Dutch govt to consult on reintroduction of airport tax

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This topic contains 6 replies, has 5 voices, and was last updated by  canucklad 23 Jul 2018
at 16:24

Viewing 7 posts - 1 through 7 (of 7 total)

  • Alex McWhirter

    Readers may remember we reported extensively on the previous airport tax introduced in 2008.

    The latter proved unpopular and led to a traffic decline at Schiphol which in turn prompted the Dutch govt to scrap the aviation tax.


    However in recent years there has been a significant increase in passenger traffic at Schiphol.

    So much so that we reported last March that, at peak times, some passengers were being bussed to their long-haul aircraft which had to be parked remotely because Schiphol was short of airbridges/gate space.

    Amsterdam Schiphol users face inconvenient bus transfers

    Schiphol slots are also in short supply at peak times. Hence the EC has told KLM to hand over some slots to Norwegian (for its JFK service) in the interests of competition.

    KLM itself wants more short-haul passengers to arrive by train so that flights to nearby cities can be cancelled as a means of increasing runway capacity.

    Thalys to link Amsterdam Schiphol with Paris CDG

    So there may be a change of heart with aviation tax this time round.


    Groan, another easy tax from a captive audience. I hope it fails.


    Schiphol is an extremely efficient airport and the public transport to and from it is subsidised. The money to fund that and to maintain the infrastructure should come from those who use and benefit from the airport, therefore an airport tax of some kind makes sense.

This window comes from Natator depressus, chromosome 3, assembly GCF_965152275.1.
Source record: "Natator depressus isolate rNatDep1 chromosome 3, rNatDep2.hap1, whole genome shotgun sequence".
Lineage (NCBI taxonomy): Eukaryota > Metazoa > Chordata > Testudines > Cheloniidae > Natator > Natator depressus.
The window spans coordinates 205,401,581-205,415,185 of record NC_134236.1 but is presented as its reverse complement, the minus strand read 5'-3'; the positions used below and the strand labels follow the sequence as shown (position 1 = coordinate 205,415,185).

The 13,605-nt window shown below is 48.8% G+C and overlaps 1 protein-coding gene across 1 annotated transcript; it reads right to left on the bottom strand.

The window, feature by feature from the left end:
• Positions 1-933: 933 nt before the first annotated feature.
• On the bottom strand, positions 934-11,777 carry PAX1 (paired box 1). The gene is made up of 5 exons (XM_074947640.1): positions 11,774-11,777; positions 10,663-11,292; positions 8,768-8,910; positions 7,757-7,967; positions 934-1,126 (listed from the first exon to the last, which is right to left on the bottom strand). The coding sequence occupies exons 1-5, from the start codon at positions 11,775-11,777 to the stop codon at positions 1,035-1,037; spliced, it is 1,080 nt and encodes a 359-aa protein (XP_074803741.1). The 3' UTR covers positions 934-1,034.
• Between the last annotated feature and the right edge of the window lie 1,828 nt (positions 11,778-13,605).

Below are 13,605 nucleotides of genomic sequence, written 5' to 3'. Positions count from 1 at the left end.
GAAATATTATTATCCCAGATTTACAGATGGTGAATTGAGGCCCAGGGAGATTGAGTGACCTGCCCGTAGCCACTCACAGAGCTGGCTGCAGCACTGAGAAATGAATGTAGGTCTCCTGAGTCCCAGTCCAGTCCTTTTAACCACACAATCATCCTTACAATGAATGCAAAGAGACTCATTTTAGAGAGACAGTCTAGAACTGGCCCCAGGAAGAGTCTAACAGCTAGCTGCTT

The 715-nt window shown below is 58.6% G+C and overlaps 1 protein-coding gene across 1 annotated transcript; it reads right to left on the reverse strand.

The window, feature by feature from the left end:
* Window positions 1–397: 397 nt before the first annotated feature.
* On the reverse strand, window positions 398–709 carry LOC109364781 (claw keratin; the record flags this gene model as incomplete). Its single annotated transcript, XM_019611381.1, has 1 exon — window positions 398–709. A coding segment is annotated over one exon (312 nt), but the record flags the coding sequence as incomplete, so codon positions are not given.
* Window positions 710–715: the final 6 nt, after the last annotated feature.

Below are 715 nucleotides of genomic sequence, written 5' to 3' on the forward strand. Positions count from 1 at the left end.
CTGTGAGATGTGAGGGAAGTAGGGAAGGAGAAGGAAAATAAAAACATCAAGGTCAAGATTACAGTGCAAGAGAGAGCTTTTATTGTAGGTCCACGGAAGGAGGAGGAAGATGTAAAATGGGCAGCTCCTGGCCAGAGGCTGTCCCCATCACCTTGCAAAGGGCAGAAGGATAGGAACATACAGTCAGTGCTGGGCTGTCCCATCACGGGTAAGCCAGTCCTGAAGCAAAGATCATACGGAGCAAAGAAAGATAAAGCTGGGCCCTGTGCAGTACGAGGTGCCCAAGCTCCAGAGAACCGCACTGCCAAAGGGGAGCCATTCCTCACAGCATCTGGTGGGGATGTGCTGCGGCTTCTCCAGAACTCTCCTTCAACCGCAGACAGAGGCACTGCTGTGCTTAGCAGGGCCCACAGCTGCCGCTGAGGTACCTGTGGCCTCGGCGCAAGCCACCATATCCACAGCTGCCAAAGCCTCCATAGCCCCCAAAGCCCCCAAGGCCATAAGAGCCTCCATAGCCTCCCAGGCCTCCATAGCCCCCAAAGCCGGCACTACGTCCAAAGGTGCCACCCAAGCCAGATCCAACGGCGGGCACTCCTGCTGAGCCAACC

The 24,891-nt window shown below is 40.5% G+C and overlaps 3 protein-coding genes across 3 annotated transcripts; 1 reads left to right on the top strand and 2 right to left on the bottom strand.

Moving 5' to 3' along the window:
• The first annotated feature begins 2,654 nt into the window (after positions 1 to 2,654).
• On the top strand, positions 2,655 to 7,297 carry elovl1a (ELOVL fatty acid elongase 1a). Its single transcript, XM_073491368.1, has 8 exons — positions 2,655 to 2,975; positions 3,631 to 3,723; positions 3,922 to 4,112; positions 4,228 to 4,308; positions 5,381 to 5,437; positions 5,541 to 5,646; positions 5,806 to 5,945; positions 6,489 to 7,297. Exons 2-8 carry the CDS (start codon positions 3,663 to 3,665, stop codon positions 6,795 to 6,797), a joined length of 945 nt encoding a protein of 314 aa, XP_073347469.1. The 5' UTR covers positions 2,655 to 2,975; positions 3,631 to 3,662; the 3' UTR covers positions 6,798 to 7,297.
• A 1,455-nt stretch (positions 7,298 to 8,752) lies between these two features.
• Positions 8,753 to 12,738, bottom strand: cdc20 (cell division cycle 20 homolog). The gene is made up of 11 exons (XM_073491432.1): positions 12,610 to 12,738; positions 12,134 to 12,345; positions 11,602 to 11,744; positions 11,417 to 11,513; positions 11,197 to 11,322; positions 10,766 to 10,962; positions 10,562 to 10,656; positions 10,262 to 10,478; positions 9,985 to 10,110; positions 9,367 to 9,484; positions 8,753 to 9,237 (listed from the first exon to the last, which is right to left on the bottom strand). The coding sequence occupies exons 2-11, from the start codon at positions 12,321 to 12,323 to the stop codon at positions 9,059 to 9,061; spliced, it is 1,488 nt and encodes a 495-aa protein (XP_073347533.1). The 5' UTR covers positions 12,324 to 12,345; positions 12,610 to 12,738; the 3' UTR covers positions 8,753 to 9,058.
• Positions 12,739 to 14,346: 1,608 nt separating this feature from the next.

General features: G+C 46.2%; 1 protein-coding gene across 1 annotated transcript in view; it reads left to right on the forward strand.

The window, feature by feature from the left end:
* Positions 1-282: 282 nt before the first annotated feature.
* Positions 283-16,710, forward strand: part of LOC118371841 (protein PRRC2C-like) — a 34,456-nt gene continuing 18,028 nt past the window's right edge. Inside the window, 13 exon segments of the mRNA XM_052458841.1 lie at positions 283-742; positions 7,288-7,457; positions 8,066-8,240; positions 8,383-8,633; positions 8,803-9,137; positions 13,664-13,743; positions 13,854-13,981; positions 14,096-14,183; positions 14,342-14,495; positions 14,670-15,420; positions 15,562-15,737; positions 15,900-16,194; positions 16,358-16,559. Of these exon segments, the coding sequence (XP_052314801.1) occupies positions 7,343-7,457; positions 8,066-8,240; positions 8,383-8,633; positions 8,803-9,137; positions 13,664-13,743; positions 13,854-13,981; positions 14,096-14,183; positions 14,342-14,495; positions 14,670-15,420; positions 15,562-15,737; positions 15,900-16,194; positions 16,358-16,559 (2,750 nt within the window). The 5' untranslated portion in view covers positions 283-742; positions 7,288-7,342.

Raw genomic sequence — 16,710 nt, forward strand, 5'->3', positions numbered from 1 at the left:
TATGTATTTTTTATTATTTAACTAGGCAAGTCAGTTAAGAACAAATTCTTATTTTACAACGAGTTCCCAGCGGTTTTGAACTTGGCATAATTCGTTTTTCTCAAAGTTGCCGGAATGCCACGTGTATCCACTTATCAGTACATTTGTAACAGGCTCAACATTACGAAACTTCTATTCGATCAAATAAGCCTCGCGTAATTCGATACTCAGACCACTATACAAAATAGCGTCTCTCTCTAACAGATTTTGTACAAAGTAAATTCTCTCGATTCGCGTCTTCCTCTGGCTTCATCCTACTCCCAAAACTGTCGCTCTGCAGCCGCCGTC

That it should be escalated to the absurd levels of GB taxes and APD is another matter.

    It will be interesting to see what happens but knowing the Dutch they will find a fair and effective solution.

    1 user thanked author for this post.


    The Irish abolished this tax a few years back. This looks to have been a successful move with a significant uptick in tourism.

    I recently visited Jordan and had to pay something like Euro 65 to enter the country. I wont be doing that again.


    The Irish abolished this tax a few years back. This looks to have been a successful move with a significant uptick in tourism.

    This has a downside too. If you have been to Dublin, for example, on a weekend, you will know exactly what the problem is.

    I fail to understand why charging any sort of tourist tax, providing it goes towards enhancing or maintaining that which tourists enjoy and use, is so divisive. A fundamental concept of taxation is to tax people in proportion to their ability to pay and the benefits they derive from the tax supported infrastructure.

    Alex McWhirter

    Trade body Airlines for Europe have seen this thread.

    It has told me “We are aware of this plan by the Dutch government and have plans to address it.”


    Indeed, any tax has the potential to restrict growth which is why the SNP had great plans to reduce and then abolish APD from Scotland’s airports.
    Sadly, like any political decision, it’s at the mercy of short term expediency .
    And in the case of the SNP, their plans were scuppered when they diddle dallied away the opportunity in in the last government. Now, since the last Holyrood elections the tail is definitely being wagged and held by their Green party voting partners.
    As always political sentiment and short term motivation wins over long term business common sense

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